Ms. T. will be guest-blogging every other week or so here at GothamSchools, sharing her experience of working in a Collaborative Team Teaching classroom. Collaborative Team Teaching (CTT) is when two teachers work in a classroom that is 60% general education students and 40% students with special needs.

The more I learn about Collaborative Team Teaching, the more I believe in its potential to succeed with students. Recently, I had the opportunity to visit a school and experience what a CTT classroom should look like and discuss what makes this particular classroom (and school, for that matter) successful.

The first, and best, thing I saw was the actual teaching and learning taking place in the classroom environment. A weird thing for a teacher to say… Doesn’t learning and teaching happen in my classroom? It does, kind of, despite the constant battle with five students potentially destroying any chance to teach. Seeing an effective classroom reminded me of what a classroom is supposed to look and feel like as a teacher engages her students in learning. Unfortunately, it made me realize that my crazed mind was starting to think the chaos in my room felt normal. The lack of self-control among a group of my students was starting to cloud all memories of the good life of teaching.

During our visit, we saw two teachers who have been a team for multiple years, a team that has gotten about 95% of their students to get level 3’s (meeting the standards) on state tests. We saw that a CTT classroom can prove successful when set up and ran correctly. We saw hope… Until we walked out of the classroom and were forced to go back to our own classrooms, to our own schools.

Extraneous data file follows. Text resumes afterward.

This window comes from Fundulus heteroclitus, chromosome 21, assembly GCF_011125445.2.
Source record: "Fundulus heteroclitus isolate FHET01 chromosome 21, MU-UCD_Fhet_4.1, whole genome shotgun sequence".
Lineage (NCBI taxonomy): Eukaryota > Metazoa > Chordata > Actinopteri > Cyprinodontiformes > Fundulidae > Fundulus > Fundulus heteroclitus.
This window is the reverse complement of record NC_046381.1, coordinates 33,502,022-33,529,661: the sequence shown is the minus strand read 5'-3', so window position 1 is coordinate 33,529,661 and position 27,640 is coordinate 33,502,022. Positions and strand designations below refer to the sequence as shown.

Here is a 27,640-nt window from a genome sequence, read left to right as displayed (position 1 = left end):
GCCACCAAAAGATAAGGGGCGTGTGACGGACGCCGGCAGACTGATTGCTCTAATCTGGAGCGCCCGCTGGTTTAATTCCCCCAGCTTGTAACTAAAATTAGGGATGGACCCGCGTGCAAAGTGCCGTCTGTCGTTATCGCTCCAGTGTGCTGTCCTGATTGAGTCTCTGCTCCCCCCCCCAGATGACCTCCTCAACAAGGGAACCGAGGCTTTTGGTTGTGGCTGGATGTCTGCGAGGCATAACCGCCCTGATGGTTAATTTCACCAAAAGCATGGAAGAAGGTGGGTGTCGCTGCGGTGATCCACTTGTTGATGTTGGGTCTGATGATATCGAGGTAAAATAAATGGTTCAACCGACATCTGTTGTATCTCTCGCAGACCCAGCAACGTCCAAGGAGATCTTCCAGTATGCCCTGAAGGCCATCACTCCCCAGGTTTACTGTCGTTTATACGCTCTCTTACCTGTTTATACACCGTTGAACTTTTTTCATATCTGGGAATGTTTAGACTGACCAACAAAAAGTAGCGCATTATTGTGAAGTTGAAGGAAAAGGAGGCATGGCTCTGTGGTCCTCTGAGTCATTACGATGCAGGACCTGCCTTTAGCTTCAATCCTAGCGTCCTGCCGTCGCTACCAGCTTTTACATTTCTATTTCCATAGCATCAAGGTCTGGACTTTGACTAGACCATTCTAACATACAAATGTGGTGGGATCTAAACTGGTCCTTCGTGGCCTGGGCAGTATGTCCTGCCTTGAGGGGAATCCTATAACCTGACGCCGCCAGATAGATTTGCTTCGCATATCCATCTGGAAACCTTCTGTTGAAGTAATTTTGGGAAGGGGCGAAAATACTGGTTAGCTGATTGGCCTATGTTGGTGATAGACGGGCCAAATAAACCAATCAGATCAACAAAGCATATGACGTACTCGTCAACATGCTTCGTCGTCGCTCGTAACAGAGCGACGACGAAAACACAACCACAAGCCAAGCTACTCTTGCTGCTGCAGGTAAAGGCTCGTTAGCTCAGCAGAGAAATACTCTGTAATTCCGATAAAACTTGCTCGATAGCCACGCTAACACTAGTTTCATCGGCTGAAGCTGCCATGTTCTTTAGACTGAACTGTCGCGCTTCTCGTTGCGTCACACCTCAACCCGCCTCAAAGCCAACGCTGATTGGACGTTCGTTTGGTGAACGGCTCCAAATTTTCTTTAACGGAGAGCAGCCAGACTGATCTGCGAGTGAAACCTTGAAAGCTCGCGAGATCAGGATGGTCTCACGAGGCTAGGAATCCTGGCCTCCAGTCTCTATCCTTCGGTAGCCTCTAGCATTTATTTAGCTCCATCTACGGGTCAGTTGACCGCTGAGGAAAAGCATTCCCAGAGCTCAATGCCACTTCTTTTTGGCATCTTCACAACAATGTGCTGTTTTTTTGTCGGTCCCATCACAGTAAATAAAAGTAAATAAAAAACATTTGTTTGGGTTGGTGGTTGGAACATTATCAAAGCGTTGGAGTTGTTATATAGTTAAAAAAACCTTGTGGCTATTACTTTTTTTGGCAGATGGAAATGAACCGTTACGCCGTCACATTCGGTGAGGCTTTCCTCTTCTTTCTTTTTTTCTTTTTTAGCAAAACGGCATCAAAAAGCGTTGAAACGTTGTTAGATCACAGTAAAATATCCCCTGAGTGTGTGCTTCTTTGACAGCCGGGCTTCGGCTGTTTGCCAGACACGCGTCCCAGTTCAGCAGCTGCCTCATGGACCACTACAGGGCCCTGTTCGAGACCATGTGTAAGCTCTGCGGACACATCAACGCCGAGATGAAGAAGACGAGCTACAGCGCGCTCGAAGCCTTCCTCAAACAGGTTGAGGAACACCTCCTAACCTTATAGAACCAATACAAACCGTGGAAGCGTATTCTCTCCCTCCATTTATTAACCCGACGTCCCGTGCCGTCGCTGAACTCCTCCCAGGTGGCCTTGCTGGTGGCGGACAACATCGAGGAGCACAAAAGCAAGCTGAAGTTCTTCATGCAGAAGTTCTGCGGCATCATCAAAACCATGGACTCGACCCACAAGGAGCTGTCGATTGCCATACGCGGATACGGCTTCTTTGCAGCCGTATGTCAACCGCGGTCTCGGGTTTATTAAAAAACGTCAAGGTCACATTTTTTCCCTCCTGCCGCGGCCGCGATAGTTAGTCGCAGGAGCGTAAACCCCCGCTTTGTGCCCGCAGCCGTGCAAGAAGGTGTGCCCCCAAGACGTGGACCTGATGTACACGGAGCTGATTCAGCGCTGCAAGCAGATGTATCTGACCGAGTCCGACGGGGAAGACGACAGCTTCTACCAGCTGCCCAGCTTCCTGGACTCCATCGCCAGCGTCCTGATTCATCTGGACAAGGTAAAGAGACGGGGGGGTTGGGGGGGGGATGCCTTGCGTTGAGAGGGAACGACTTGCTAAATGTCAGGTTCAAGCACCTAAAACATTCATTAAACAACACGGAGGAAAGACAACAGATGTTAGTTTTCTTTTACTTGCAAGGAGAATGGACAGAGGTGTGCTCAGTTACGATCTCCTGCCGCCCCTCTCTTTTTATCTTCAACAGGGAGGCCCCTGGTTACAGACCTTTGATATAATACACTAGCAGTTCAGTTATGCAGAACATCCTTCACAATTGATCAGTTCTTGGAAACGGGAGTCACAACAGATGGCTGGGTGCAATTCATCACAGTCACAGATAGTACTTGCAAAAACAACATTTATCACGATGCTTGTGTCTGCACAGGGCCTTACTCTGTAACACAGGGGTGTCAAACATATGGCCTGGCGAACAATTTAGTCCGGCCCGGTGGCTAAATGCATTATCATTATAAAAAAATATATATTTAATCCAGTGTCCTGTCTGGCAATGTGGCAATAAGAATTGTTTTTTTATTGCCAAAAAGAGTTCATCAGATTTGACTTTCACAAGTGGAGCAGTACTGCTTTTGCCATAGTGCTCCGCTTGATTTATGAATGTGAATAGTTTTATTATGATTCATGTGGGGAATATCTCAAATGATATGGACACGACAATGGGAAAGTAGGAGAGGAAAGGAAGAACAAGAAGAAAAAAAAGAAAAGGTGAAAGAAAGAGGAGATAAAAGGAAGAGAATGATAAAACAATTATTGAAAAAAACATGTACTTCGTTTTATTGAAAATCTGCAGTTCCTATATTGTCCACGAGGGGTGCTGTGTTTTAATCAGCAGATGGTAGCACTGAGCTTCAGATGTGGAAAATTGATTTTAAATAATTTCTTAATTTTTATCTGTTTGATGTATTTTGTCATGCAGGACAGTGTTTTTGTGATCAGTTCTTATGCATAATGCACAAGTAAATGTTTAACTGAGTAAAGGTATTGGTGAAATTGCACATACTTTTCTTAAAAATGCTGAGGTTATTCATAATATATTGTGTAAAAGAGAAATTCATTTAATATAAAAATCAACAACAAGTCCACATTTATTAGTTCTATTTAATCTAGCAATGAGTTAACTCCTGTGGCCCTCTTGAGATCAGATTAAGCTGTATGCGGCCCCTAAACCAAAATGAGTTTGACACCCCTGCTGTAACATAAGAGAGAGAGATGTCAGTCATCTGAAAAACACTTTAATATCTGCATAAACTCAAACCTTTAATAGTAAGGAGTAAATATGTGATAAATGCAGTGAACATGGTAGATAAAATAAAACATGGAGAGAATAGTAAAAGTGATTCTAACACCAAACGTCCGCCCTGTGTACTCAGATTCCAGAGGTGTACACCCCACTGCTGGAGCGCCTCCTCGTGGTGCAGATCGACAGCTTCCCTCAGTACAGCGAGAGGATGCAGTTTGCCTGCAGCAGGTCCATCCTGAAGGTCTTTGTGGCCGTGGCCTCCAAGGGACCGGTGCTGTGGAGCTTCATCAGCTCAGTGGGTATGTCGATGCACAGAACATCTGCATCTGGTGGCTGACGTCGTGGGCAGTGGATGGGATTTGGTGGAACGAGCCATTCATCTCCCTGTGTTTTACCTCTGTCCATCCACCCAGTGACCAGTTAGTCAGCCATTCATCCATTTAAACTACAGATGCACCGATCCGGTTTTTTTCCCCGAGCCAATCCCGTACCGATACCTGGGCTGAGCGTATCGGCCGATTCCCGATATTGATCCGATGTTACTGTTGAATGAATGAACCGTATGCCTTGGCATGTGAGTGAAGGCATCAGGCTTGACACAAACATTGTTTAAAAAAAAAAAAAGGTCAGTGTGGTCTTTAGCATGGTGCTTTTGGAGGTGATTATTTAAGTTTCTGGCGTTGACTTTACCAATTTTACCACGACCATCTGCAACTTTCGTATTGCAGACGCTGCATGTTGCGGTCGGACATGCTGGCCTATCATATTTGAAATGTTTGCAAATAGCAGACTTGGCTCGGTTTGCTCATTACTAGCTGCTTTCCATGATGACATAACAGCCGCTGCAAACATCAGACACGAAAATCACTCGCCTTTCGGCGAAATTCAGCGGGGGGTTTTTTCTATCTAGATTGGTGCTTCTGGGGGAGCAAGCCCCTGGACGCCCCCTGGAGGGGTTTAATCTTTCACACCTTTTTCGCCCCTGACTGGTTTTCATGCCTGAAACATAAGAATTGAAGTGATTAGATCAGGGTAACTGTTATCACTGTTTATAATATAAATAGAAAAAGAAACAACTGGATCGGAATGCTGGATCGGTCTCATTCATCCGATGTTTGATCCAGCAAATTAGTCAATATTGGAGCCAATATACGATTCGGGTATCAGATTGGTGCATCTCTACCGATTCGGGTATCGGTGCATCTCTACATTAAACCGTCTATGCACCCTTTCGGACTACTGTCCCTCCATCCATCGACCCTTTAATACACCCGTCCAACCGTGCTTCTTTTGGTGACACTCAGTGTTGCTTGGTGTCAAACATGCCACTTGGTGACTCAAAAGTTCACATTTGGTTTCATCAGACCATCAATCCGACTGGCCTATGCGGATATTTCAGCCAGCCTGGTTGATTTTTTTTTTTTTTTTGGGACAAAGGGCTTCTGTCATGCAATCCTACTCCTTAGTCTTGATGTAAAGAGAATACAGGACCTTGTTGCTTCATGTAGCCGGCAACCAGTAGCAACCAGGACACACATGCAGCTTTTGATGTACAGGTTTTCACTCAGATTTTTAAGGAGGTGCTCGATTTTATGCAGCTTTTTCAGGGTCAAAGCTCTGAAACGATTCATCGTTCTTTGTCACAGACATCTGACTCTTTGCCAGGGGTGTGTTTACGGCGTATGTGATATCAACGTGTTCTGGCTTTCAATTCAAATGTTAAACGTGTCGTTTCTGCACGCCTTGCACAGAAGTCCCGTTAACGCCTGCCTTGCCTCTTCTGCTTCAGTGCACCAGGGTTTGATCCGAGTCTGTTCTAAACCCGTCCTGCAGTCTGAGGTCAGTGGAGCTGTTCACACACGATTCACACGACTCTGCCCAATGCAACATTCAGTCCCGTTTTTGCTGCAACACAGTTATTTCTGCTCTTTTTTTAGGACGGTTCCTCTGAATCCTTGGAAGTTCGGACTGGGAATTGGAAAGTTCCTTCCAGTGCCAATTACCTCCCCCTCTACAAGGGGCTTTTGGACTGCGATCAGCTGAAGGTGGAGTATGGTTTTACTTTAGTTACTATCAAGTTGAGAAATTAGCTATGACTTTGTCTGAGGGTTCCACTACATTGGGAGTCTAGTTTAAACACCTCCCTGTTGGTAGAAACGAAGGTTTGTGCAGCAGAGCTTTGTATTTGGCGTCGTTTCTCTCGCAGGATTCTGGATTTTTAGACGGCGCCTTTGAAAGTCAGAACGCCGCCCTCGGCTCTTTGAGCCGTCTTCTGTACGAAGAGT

One of the people who helped organize this observation and discussion group informed us that we would feel bad after leaving the school that day. As we were discussing our own experiences with CTT, I realized that causing the pit of despair inside me to grow is my lack of control to fix the problems, my lack of control to make my classroom a successful learning environment for my students.

The theory behind CTT, as we discussed that day, was to create a learning environment where the general education students modeled for the higher-performing special education students. The class should be composed with 60% general education and 40% special education. The general education students would pull the special education students up academically through their own academic abilities. A perfect plan, right?

Unfortunately for me, the plan is about as good as a hole in my foot. Our ratio is about 45% general education to 55% special education. Of our general education students, we have two with bottom-level academic abilities and test scores who probably need to be evaluated for special education. The theory behind the CTT classroom got thrown out with the garbage as soon as our class list was composed.

Fortunately, my team teacher and I are a great team (maybe the only good part of our CTT situation). I would even consider working in this school another year, despite it all, just to teach with her again. Yet, I wonder what we can do to get our CTT learning environment on track to the potential it holds.